However, early iterations of the game was released sterile and cold. Simply changing the character from a circle to a face shape did a lot. The cockeyed smile was actually a mistake, as I tried to learn how to draw using Canvas. Part of design is knowing when to keep your mistakes.

Likewise early user tests show that the game had some serious flaws. The most obvious which was that people thought that you could go through the walls when they were invisible. As an attempt to address this problem the game was renamed from PathFighter to 'Invisible Walls'.

People still struggled with this concept, having been taught by every other video game, that when a door disappears, you can go through it. There was an instructions screen, but people were not going to it or reading them.

The basic concepts and gameplay needed to be established immediately and effortlessly. The solution I came up with was to play a little animation of the game with some contextual information explaining what was happening only then was the start game button displayed other you can touch it any time.

The home screen was in fact a maze that one could, in theory, play. Reusing the gameplay animations meant hacking together a fake game which, of course, led to some really messy code. Someone should do something about that someday.

Giving the game personality

For a game to be a huge hit it's more than just the gameplay. People have to personally respond to the character. NOM NOM the main character of "Cut the Rope" is a great example. In addition to giving Mr. Wiggles a personality and a name we also had to make it clear that it was bad when you hit a wall. The answer was to make a sad little cross eyed face that exploded when you touch the wall. The pie-slice disappearing Mr. Pac-Man was the inspiration.

Adding a custom font cannot be overstated as a way to give the game personality.

Audio design is one of the subtlest aspects. A friend showed how adding audio cues, sweeteners, and background sounds made a categorical difference, yet you could hardly point to a specific sound. Having a catchy tune never hurts. Not having musical talent myself, I took a shot at adapting one of the oldest tunes: chopsticks.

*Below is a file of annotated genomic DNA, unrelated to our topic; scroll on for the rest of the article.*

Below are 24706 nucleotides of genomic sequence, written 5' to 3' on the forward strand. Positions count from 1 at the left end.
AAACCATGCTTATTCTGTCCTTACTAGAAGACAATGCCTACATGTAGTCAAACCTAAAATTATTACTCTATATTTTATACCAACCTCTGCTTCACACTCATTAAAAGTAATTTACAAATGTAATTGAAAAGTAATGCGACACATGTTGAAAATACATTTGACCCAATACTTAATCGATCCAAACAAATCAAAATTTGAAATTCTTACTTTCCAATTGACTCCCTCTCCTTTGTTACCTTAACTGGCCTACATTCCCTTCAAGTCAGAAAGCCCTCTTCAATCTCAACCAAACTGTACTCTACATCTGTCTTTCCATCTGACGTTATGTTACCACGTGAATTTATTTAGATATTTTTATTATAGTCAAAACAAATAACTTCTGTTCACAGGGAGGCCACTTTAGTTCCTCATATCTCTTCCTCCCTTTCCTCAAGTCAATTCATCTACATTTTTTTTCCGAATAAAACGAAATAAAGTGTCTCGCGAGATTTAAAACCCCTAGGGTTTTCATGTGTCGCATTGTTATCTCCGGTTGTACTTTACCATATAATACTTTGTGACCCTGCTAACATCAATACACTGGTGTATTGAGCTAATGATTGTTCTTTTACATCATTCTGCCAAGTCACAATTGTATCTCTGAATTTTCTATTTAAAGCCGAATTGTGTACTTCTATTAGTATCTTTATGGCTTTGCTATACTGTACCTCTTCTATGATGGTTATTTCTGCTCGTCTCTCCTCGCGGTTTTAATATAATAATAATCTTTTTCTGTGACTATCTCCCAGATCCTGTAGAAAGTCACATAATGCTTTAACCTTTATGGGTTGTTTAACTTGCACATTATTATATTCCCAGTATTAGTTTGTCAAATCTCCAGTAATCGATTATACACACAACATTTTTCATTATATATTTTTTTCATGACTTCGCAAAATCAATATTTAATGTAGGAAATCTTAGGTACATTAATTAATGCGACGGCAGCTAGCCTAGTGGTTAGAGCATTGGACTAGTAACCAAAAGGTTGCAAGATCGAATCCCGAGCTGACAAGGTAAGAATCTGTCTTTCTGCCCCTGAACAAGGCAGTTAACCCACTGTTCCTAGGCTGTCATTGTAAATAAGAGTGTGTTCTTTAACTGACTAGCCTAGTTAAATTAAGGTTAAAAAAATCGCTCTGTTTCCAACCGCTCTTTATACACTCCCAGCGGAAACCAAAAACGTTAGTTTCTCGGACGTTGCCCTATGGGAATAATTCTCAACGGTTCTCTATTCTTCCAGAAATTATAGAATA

There's a great book called game feel about how the game should respond to a person's touch. As I was taught many years ago in animation class, it's all about the accelerations and decelerations that make a professional animation.

Subtleties like, should it be the length of the finger swipe that determines the speed or the actual speed of the finger (which is much harder to calculate)? Should multiple swipes in the same direction add up, and if so, linearly or exponentially? Linearly gives a greater feeling of control, but exponentially makes the game more unpredictable and fun. As a game designer friend said 'The user has to feel that dying was a result of their action, otherwise the game is no fun.' The same could be said for life.

The consequences of Mr. Wiggles dying also would shape the game. Should it be a fast game where it's not significant to die or should lives be limited and very important? Casual games seem to favor the first, so we left out the idea of lives and made it a simple timed game. Death simply slows you down, but gives you the benefit of making the wall visible from then on.

Resources

I had heard that sound was not possible in the mobile browser, but there was yet another group, Howlerjs.com, that built a wonderful plug-in for arcade sounds management, like a rapid fire repeating noises and sounds that loop behind other sounds.

There are number of JavaScript-based touch and swipe controllers. http://labs.rampinteractive.co.uk/touchSwipe was simple and seemed to have the fastest reaction. But it lacks the full range of gestures like pinch and zoom.

FontSquirrel.com was a good resource to buy and convert fonts for web use.

Development Notes